An Essay on Criticism

by Alexander Pope

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Last Updated September 5, 2023.

Alexander Pope’s “An Essay on Criticism” contains several aphorisms (or short statements that convey general truths) that are easily recognizable to many English speakers. Since the poem’s publication in 1709, many of its lines have made their way into everyday English. Some of these aphorisms include “For fools rush in where angels fear to tread,” “A little learning is a dang’rous thing,” and “To err is human; to forgive, divine.” These statements contain truncated or condensed arguments about larger philosophical or spiritual ideas. With witty and clever turns of phrase, the speaker of the poem is able to take abstract concepts and condense them into single, memorable lines, while maintaining their depth, so that readers will be able to recall them readily.

The speaker of “An Essay on Criticism” argues that other critics of the neoclassical era often make serious mistakes in their criticism. They value poetry that is ornamental and stylized but insubstantial. Unfortunately, these same critics rarely possess “true taste,” which one acquires through attentive, critical reading of the best written works. Instead, they revert to their own biases and opinions when judging the works of others:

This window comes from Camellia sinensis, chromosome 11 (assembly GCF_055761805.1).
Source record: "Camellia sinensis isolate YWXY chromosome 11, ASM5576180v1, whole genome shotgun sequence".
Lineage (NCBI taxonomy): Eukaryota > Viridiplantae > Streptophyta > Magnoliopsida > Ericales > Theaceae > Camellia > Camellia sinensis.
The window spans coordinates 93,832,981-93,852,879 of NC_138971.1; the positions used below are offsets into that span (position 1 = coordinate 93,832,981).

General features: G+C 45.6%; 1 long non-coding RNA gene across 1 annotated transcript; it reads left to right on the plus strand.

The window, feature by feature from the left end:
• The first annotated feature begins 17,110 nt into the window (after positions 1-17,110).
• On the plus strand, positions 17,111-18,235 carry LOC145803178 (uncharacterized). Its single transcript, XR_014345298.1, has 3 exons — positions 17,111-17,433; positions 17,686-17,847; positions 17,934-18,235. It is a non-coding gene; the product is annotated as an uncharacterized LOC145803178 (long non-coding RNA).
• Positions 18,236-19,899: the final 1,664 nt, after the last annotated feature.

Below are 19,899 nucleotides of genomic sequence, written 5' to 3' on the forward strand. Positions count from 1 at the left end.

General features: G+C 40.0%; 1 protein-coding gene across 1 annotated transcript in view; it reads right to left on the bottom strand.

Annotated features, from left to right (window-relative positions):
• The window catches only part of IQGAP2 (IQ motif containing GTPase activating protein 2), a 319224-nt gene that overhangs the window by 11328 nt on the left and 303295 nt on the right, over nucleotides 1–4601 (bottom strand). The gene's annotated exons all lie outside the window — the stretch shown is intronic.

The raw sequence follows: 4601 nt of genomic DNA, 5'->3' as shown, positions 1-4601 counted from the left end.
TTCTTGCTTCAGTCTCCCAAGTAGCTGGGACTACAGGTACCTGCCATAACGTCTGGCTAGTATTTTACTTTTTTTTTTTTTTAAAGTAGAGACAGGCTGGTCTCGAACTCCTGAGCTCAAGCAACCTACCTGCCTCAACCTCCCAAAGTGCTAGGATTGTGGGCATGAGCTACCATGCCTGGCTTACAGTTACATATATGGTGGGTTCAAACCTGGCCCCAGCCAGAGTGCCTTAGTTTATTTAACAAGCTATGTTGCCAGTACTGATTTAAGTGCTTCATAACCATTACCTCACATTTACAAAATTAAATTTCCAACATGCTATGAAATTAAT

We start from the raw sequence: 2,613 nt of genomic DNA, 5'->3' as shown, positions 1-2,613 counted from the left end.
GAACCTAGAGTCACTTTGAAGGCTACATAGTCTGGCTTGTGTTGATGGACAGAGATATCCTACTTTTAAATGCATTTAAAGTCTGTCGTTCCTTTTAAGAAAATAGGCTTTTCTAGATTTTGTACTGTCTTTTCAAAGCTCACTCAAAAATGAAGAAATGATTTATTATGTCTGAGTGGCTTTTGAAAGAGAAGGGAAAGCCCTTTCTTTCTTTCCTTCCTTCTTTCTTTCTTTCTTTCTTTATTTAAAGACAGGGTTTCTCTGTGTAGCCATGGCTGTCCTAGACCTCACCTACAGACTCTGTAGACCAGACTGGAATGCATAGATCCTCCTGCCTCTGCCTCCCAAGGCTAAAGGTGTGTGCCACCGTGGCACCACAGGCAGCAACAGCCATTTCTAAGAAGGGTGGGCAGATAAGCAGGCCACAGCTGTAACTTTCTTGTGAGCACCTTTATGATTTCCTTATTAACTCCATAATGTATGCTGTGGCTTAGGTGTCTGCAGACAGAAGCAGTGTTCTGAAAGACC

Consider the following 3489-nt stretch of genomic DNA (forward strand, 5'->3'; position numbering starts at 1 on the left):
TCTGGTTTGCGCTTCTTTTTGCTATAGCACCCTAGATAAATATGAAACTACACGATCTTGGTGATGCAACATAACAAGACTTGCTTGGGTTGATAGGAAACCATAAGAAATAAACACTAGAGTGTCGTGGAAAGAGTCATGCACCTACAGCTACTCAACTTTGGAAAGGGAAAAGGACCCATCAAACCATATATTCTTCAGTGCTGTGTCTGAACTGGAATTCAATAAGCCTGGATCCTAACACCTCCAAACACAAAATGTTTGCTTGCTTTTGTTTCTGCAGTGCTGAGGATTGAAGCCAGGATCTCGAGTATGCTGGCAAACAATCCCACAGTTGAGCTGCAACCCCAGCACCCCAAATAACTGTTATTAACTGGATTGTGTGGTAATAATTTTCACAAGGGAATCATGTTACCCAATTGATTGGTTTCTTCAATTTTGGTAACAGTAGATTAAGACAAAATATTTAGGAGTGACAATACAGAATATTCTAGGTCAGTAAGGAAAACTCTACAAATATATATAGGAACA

’Tis with our judgments as our watches, none
Go just alike, yet each believes his own.
In poets as true genius is but rare,
True taste as seldom is the critic’s share. . . .

According to the speaker of the poem, the best poetry and art is closer to the speaker’s conception of Nature as the matrix of human existence. In order to more accurately capture the truth and beauty of their subjects, the speaker recommends that poets:

First follow Nature, and your judgment frame
By her just standard, which is still the same:
Unerring Nature, still divinely bright,
One clear, unchang’d, and universal light,
Life, force, and beauty, must to all impart,

In order to determine what makes for quality poetry derived from sound observations of Nature, the speaker recommends drawing from the source of Western poetry and philosophy by reading the ancient Greeks and Romans:

Be Homer’s works your study and delight,
Read them by day, and meditate by night;
Thence form your judgment, thence your maxims bring,
And trace the Muses upward to their spring

Poets and critics can trace the history of Western art back to their “spring,” or source, by reading ancient works by authors like Homer, legendary composer of the epic poems the Iliad and the Odyssey. From there, they can feel inspired as if by the Muses (the Greek goddesses of the arts) to create their own poetic or critical works.

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